The Defense Information Systems Agency has reaped a multi-million dollar return on its data center consolidation effort, and the savings are still rolling in.
DISA estimates that it saves $17 million annually, thanks to an aggressive plan that includes shuttering eight Defense Enterprise Computing Centers (DECCs) since 2008, the agency announced earlier this week.
In May, DISA closed a DECC in Huntsville, Ala., which is projected to save $3.2 million a year. The functions of that facility have been realigned, including transfer of the Department of Defense Enterprise Email to other DECCs.
The move is part of a larger governmentwide effort to consolidate thousands of data centers and gain operational efficiencies as well as cost savings. A recent Meritalk survey of 150 federal IT decision-makers found that “72 percent of Federal IT managers said their agency has maintained or increased their number of data centers since [the Federal Data Center Consolidation Initiative] FDCCI launched in 2010. Only 6 percent gave their agency an “A” for consolidation efforts against FDCCI’s 2015 deadline.”
But there are a few facts worth noting. Since FDCCI launched, the Office of Management and Budget has changed its definition of a data center to include smaller facilities and it has also changed the governmentwide goal.
David Powner with the Government Accountability Office told House lawmakers last May that OMB’s new goal is to close 40 percent of the government’s non-core data. At the time, OMB had not defined what constitutes a core and non-core data center, according to Powner’s written testimony. “Therefore, the total number of data centers to be closed under OMB’s revised goal cannot be determined.”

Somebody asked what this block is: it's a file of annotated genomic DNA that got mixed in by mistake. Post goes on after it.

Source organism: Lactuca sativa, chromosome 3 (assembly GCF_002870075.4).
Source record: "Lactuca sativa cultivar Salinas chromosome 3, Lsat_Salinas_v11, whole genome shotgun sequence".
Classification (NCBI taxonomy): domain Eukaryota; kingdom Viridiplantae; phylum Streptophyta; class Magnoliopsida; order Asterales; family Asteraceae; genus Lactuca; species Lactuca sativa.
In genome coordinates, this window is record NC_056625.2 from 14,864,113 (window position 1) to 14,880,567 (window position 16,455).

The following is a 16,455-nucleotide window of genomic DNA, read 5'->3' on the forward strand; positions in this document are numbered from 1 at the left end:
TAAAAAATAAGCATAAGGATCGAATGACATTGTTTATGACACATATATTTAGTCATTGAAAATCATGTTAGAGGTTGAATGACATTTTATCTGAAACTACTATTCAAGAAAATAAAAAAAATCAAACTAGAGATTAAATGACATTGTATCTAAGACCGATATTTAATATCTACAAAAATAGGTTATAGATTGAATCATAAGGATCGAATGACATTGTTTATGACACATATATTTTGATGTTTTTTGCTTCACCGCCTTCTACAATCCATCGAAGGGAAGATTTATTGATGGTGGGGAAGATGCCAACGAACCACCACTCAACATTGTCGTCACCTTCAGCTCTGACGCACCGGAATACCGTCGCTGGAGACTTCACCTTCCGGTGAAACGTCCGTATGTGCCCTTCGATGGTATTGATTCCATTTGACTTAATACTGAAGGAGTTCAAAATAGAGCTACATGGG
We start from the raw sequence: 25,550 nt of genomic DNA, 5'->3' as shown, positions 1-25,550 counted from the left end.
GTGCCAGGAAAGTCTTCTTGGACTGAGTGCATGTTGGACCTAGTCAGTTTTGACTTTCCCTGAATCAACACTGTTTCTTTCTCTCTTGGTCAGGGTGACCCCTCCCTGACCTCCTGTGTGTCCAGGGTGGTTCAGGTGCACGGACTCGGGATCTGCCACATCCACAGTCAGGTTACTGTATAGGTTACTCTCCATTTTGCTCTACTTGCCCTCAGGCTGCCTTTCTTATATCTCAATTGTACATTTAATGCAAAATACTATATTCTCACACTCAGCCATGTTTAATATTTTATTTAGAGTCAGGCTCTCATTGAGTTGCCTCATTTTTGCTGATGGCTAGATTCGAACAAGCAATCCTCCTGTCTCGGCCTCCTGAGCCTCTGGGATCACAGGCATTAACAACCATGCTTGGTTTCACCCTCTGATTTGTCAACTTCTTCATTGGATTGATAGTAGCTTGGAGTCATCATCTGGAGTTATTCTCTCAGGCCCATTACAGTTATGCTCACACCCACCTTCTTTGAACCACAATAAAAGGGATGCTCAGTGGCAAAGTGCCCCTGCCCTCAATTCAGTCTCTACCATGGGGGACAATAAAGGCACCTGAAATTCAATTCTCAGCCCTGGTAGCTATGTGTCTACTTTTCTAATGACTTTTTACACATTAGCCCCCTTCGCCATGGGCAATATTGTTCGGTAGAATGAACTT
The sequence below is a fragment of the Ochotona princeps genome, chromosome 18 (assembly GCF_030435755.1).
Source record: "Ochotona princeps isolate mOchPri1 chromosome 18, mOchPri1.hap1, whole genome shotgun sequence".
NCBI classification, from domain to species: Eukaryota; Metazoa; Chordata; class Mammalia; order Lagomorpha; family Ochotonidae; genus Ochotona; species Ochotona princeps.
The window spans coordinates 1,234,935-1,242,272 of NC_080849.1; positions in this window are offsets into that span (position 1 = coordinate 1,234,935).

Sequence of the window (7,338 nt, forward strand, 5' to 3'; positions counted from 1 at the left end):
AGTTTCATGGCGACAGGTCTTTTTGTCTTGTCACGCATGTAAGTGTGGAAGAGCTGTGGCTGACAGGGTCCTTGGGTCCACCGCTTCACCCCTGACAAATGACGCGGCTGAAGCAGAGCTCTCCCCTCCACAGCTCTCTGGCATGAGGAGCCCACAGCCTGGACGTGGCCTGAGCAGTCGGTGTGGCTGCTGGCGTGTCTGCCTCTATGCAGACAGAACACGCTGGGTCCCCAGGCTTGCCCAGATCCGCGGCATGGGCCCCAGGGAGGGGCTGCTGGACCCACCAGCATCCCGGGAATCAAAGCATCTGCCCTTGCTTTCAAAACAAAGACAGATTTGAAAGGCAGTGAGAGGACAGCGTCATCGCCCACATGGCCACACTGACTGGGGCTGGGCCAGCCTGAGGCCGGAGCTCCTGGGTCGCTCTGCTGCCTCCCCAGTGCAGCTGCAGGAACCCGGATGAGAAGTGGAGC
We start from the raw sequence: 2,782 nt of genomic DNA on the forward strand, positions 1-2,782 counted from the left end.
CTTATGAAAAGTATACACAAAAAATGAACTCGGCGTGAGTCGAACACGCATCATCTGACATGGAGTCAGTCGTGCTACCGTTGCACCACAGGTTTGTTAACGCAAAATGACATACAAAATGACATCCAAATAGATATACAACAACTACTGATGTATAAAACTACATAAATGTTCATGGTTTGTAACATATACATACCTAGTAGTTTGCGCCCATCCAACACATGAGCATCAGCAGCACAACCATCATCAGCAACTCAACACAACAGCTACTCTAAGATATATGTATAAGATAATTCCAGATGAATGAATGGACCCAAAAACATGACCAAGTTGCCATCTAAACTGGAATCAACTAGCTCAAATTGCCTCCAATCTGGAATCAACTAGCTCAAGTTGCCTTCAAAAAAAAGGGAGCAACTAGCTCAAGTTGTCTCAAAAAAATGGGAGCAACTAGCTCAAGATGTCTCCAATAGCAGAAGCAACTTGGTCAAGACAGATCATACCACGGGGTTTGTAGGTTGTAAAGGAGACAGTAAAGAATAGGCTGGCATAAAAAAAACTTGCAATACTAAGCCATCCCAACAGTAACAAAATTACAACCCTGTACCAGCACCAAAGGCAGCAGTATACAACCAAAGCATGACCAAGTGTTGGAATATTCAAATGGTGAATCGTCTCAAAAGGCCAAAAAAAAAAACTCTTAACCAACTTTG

For DoD, data center consolidation also plays a major role in providing seamless access to the enterprise resources, such as cloud-based email, and producing greater economic efficiencies, according to DISA. “It also supports the adoption of the Joint Information Environment (JIE), a major Department of Defense (DoD) initiative to provide a consolidated, collaborative, and secure JIE.”
The underlying success of data center consolidation requires DoD components to consolidate thousands of applications.
Army Clamps Down on Application Sprawl
Under Secretary of the Army Brad Carson issued a June memo that requires the service to migrate all enterprise applications and systems to core data centers by the end of fiscal 2018. So far, the Army has terminated about 800 of its 11,000 apps, reports Army News Service.
The Army’s plan includes consolidating apps into cloud-based environments hosted by DISA and the private sector. But that’s easier said than done, considering the vast amount of data associated with each app that must be migrated as well, Neal Shelley, chief of the Army Data Center Consolidation Division, told Army News Service. In some cases, that data may have been collected over 20 years, and the application owners and everyone involved have to be on the same page.
Shelley said replacing redundant and inefficient apps with enterprise apps can quickly yield cost savings, but calculating those savings can be challenging. The Army’s Office of the Chief Information Officer, G-6, is tracking more than 11,000 Army apps to get a handle on what’s included in that inventory.
Local apps with a special purpose, such as powering parts of the Army's industrial base, research labs or medical equipment will likely remain on local servers and not move to an enterprise level.
As for the data centers that house Army applications, the service expects to consolidate more than 1,100 facilities. Data.gov provides a list of government data centers that have been closed since 2010.